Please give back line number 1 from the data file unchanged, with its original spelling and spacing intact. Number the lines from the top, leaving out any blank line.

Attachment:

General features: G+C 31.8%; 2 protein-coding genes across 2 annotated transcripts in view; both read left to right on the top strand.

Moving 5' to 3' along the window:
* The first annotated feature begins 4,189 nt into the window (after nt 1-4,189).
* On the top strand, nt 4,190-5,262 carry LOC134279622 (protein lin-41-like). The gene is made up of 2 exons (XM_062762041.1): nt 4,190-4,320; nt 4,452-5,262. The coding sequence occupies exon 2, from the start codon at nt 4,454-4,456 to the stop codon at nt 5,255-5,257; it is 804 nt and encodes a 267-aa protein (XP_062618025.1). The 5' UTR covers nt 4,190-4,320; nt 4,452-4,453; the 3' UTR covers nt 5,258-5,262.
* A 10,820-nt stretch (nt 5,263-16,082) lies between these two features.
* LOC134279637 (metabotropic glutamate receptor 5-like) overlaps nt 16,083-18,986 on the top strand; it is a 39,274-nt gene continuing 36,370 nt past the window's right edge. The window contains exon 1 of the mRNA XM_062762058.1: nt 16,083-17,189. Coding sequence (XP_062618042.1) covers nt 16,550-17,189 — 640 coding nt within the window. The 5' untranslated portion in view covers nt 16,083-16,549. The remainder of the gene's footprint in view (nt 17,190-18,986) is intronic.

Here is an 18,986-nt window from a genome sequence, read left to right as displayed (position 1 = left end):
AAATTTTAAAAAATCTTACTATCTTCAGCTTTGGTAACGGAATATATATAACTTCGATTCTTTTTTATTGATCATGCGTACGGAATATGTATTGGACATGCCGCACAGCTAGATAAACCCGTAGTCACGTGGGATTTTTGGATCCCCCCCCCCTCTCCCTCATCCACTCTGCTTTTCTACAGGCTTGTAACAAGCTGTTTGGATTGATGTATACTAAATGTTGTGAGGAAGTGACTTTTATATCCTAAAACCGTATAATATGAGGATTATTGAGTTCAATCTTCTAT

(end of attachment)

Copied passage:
General features: G+C 31.8%; 2 protein-coding genes across 2 annotated transcripts in view; both read left to right on the top strand.